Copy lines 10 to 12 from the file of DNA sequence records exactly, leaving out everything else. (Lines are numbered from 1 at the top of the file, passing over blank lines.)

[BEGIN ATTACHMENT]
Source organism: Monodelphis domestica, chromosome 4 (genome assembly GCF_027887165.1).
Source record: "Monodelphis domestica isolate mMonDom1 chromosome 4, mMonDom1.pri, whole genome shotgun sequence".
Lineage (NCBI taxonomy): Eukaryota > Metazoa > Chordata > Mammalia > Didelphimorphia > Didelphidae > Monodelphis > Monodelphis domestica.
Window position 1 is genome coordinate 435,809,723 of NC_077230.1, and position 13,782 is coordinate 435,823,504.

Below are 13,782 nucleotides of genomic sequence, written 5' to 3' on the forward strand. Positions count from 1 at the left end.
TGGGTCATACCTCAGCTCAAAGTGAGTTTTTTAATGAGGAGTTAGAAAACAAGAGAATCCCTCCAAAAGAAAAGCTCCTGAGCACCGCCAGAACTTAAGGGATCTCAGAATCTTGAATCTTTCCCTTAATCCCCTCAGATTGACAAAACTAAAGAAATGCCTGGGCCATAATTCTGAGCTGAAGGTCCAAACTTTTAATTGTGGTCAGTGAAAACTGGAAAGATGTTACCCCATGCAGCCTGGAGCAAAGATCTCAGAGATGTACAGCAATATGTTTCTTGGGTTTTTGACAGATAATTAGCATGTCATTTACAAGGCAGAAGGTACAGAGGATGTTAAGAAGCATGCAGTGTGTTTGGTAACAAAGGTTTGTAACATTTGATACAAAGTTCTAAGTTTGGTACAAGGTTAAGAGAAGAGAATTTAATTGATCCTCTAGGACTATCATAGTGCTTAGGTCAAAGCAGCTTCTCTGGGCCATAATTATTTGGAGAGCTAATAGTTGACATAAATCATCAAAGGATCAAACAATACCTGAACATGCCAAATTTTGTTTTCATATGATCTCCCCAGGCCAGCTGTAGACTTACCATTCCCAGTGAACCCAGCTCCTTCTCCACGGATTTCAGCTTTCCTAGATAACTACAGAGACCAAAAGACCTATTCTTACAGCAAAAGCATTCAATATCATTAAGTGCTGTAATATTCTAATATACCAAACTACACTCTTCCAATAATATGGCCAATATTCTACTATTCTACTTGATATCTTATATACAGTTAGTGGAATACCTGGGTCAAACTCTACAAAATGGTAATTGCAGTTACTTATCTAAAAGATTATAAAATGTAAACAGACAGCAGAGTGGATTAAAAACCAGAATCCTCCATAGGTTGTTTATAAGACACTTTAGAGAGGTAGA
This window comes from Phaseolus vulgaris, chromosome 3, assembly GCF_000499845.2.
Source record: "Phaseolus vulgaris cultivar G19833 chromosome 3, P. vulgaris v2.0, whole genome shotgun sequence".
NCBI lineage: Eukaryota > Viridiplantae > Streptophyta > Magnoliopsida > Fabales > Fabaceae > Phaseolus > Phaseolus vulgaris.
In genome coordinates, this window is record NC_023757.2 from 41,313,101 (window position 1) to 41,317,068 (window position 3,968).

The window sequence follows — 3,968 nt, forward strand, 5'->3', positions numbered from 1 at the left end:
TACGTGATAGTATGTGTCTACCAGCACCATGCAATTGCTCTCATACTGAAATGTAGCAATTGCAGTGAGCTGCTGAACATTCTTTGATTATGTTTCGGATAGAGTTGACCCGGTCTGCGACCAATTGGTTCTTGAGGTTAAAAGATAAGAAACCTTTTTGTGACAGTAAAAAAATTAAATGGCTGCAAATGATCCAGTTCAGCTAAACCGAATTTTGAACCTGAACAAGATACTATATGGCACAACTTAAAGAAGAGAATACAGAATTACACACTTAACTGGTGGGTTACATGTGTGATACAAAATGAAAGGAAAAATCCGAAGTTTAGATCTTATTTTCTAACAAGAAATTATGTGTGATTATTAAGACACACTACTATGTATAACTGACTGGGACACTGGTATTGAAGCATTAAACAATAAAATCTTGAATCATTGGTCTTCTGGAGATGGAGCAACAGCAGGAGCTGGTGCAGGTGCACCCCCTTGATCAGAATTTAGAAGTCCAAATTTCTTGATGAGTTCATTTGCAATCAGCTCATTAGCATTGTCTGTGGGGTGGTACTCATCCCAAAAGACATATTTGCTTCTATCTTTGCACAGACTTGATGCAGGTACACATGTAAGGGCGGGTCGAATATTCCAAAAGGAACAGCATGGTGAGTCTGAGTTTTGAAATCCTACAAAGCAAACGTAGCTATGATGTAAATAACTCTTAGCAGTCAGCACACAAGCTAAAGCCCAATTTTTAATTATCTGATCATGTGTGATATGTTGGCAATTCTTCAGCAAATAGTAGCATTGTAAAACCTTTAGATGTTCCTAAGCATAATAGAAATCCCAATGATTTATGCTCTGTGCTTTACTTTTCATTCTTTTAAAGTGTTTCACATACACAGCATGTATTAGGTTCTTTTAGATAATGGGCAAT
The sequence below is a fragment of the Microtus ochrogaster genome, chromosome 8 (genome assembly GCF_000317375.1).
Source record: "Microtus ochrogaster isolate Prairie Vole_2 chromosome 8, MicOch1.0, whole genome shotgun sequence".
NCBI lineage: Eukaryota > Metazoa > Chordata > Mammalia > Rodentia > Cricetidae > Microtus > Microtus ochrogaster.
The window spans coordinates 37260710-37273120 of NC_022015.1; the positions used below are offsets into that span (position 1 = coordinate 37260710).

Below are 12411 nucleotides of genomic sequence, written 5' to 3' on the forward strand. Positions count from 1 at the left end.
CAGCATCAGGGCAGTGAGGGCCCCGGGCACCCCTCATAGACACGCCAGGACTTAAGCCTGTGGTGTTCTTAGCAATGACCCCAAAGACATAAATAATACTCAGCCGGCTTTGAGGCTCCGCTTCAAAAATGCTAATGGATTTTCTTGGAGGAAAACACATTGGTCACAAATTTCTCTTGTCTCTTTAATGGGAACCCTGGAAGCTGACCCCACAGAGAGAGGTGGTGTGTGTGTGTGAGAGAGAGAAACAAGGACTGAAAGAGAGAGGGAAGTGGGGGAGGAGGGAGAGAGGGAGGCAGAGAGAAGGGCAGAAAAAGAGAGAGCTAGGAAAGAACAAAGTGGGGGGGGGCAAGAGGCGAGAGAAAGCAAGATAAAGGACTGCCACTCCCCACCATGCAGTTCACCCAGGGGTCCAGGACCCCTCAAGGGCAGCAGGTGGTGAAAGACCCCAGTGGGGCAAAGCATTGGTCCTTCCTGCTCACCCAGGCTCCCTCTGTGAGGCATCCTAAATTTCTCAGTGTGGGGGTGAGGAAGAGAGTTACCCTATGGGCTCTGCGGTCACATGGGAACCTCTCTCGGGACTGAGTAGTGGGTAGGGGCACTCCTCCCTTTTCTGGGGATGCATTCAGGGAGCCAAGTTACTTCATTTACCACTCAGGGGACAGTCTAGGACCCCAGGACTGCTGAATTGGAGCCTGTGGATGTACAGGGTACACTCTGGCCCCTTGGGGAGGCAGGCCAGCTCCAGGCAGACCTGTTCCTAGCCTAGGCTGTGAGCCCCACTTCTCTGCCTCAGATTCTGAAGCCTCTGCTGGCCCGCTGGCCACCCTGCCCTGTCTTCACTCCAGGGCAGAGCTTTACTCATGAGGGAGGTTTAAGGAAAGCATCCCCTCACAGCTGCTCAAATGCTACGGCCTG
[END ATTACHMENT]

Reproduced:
In genome coordinates, this window is record NC_023757.2 from 41,313,101 (window position 1) to 41,317,068 (window position 3,968).

The window sequence follows — 3,968 nt, forward strand, 5'->3', positions numbered from 1 at the left end:
TACGTGATAGTATGTGTCTACCAGCACCATGCAATTGCTCTCATACTGAAATGTAGCAATTGCAGTGAGCTGCTGAACATTCTTTGATTATGTTTCGGATAGAGTTGACCCGGTCTGCGACCAATTGGTTCTTGAGGTTAAAAGATAAGAAACCTTTTTGTGACAGTAAAAAAATTAAATGGCTGCAAATGATCCAGTTCAGCTAAACCGAATTTTGAACCTGAACAAGATACTATATGGCACAACTTAAAGAAGAGAATACAGAATTACACACTTAACTGGTGGGTTACATGTGTGATACAAAATGAAAGGAAAAATCCGAAGTTTAGATCTTATTTTCTAACAAGAAATTATGTGTGATTATTAAGACACACTACTATGTATAACTGACTGGGACACTGGTATTGAAGCATTAAACAATAAAATCTTGAATCATTGGTCTTCTGGAGATGGAGCAACAGCAGGAGCTGGTGCAGGTGCACCCCCTTGATCAGAATTTAGAAGTCCAAATTTCTTGATGAGTTCATTTGCAATCAGCTCATTAGCATTGTCTGTGGGGTGGTACTCATCCCAAAAGACATATTTGCTTCTATCTTTGCACAGACTTGATGCAGGTACACATGTAAGGGCGGGTCGAATATTCCAAAAGGAACAGCATGGTGAGTCTGAGTTTTGAAATCCTACAAAGCAAACGTAGCTATGATGTAAATAACTCTTAGCAGTCAGCACACAAGCTAAAGCCCAATTTTTAATTATCTGATCATGTGTGATATGTTGGCAATTCTTCAGCAAATAGTAGCATTGTAAAACCTTTAGATGTTCCTAAGCATAATAGAAATCCCAATGATTTATGCTCTGTGCTTTACTTTTCATTCTTTTAAAGTGTTTCACATACACAGCATGTATTAGGTTCTTTTAGATAATGGGCAAT